In a summary order, the Second Circuit Court of Appeals affirmed a 2011 decision by the District Court for the Southern District of New York confirming an arbitration award issued by a panel of the Society of Maritime Arbitrators. (NYKCool A.B. v. Pacific Fruit Inc. 2nd Cir. 11-4246-cv. Jan. 16.)
The arbitration panel held Pacific Fruit and its co-defendant in this action, Kelso Enterprises Ltd. (jointly, “the charterers”), were jointly and severally liable to the refrigerated ship operator NYKCool for $8,787,157 in damages for breach of contract.
Pacific Fruit and Kelso are parts of Ecuador’s Noboa Group, with Pacific Fruit exporting bananas and other cargo to California; Kelso to Japan.
The court noted to ensure the twin goals of arbitration are met — “settling disputes efficiently and avoiding long and expensive litigation” — arbitration awards are subject to very limited review.
On appeal, Pacific Fruit contended the arbitration panel manifestly disregarded New York contract law by concluding the two firms had entered into an oral contract to have NYKCool transport weekly shipments of the charterers’ bananas from Ecuador to California and Japan for the period between 2005 and 2008.
But the 2nd Circuit said it found “no manifest disregard of the law in the arbitration panel’s conclusion that the parties had entered into a binding oral contract for the period between 2005 and 2008. In particular, we agree with the panel’s conclusion that the parties’ substantial partial performance on the contract weighs strongly in favor of contract formation.
“It is undisputed that in 2005 and 2006 NYKCool transported 30 million boxes of cargo for charterers on over 100 voyages, for which it received $70 million dollars in payments even though there was no written contract in place,” the court said.
“Moreover, the parties’ behavior during 2005 and 2006 strongly suggests that they believed themselves subject to a binding agreement. Notably, the parties engaged in extensive renegotiation of the terms of the contract when Kelso began facing difficulties meeting its cargo commitments.
“In these circumstances, the panel cannot be said to have engaged in ‘egregious impropriety’ in concluding that the parties intended to enter a binding oral agreement.”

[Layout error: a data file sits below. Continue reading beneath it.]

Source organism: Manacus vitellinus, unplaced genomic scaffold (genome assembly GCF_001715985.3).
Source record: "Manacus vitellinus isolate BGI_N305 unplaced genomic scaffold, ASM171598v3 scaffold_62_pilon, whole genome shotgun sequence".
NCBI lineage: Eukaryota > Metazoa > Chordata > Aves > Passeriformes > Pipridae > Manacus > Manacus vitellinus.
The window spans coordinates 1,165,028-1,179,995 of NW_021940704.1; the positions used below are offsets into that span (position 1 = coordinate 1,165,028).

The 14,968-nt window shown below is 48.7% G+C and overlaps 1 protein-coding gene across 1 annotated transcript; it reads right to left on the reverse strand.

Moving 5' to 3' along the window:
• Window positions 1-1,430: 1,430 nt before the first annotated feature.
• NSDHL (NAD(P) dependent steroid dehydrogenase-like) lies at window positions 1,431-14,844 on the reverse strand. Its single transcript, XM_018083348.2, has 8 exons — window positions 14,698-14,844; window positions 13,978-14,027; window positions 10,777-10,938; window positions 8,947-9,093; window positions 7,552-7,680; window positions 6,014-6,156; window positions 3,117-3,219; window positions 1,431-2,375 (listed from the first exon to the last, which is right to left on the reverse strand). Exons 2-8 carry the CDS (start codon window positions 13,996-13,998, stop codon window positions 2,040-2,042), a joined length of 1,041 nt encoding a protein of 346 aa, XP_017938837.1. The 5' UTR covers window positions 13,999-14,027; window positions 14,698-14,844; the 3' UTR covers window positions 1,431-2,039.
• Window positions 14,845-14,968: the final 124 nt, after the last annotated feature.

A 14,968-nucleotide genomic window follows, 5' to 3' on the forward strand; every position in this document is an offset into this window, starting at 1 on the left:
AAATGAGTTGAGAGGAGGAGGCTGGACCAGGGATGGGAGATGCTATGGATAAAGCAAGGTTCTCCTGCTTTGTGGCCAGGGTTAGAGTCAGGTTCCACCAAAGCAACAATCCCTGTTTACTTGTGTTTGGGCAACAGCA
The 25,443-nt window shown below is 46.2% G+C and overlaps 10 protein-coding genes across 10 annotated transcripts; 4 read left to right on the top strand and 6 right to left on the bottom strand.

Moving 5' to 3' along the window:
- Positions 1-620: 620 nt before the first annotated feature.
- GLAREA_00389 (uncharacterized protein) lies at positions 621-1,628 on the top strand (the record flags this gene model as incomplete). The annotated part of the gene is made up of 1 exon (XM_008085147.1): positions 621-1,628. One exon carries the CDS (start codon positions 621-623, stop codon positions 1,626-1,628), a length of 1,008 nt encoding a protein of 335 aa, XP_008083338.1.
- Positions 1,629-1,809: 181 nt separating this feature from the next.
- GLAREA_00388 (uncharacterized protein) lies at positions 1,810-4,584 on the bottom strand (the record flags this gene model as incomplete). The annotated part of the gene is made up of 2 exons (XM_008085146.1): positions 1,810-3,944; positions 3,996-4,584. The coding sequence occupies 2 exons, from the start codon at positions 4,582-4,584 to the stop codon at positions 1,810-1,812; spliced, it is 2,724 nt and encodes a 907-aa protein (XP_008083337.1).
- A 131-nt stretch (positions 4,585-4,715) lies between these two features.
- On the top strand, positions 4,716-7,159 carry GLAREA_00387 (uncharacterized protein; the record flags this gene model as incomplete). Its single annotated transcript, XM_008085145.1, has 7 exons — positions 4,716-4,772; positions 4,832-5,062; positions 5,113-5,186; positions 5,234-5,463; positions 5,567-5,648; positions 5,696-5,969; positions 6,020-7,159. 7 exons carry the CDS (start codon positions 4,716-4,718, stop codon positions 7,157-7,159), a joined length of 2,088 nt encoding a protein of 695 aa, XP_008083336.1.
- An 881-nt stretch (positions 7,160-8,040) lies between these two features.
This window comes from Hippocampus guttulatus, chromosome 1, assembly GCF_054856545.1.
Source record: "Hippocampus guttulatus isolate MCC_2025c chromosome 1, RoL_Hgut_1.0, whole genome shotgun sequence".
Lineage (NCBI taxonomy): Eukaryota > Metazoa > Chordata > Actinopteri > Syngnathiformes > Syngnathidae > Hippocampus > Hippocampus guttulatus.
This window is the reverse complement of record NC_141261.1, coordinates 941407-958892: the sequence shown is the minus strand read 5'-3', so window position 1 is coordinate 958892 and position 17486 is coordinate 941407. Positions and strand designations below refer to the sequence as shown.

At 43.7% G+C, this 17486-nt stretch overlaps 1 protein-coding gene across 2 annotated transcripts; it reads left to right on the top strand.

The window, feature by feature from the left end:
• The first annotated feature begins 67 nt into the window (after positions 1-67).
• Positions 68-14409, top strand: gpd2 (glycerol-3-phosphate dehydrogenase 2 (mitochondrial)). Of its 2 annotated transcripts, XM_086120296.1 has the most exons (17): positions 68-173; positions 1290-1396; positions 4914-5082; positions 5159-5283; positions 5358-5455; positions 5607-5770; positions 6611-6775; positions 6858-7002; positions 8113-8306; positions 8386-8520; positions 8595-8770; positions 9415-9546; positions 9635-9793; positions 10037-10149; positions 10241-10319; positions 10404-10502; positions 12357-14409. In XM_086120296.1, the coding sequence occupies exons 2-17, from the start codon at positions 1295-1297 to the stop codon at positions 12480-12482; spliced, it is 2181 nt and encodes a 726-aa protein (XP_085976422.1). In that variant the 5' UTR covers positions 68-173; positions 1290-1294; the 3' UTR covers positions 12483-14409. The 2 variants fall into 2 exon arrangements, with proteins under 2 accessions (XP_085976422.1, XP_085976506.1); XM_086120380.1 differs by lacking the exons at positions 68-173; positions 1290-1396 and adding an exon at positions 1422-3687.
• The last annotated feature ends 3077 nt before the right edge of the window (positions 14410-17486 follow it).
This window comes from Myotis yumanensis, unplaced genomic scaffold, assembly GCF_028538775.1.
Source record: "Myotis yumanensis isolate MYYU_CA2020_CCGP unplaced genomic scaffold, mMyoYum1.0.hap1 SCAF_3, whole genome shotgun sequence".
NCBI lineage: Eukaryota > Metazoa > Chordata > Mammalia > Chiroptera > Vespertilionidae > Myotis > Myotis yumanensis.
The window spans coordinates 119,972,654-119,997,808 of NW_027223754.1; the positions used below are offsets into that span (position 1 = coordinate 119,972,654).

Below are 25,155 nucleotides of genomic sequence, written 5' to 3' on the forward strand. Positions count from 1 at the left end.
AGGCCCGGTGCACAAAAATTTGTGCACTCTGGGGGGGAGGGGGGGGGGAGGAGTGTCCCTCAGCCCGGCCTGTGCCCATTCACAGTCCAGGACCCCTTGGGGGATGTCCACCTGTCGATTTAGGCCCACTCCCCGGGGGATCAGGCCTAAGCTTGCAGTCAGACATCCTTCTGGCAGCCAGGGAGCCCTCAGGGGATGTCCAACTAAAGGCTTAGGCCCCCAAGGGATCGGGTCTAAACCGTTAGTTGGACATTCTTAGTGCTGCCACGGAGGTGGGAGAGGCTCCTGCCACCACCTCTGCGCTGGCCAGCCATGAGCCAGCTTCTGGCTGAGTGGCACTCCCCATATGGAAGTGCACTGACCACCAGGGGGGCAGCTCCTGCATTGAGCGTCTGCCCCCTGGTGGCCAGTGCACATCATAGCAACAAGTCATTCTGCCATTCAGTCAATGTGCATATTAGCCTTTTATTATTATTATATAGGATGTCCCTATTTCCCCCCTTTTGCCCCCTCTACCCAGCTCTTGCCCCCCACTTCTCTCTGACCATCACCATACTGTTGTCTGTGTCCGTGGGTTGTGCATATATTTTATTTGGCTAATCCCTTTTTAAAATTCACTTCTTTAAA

Pacific Fruit also complained the arbitration panel manifestly disregarded the law in holding the charterers jointly and severally liable for all the damages arising out of their breach of contract.
The 2nd Circuit said under New York law it is settled that separate legal entities may not generally be subject to liability for one another’s contractual obligations merely because they are corporate affiliates. But it cited other cases that noted under New York law when two or more entities take on a contractual obligation they generally do so jointly.
The appeals court said there was “at least a ‘barely colorable justification’ for the panel’s conclusion that Pacific Fruit and Kelso were co-promisors on a single contract, and…therefore may be held jointly and severally liable for damages.”
Pacific Fruit also argued the arbitration panel exceeded its authority by imposing joint and several liability because Pacific Fruit and Kelso initially agreed to arbitrate their claims in “two separate” written contracts with NYKCool, neither of which “authorize the panel to impose liability upon Pacific Fruit for Kelso’s contractual obligations, or vice versa.”
The court said this argument was “unconvincing. The arbitration panel concluded that the instant dispute arises out of the parties’ ‘binding and enforceable new contract’ for the years 2005 through 2008” and the “terms of this single contract mirrored those of the written agreements that had been in force prior to the inception of the new agreement.”
The court noted when an arbitration clause is broad, arbitrators have discretion to order remedies they determine appropriate, so long as they do not exceed the power granted to them by the contract itself. It concluded the parties’ agreement to arbitrate granted the panel the authority to impose joint and several liability pursuant to the relevant oral contract covering the years between 2005 and 2008.
The court said it saw “no fundamental unfairness in the panel’s decision to impose joint and several liability without first holding a supplemental evidentiary hearing specifically devoted to the issue.
While summary orders can be cited, they do not have precedential effect.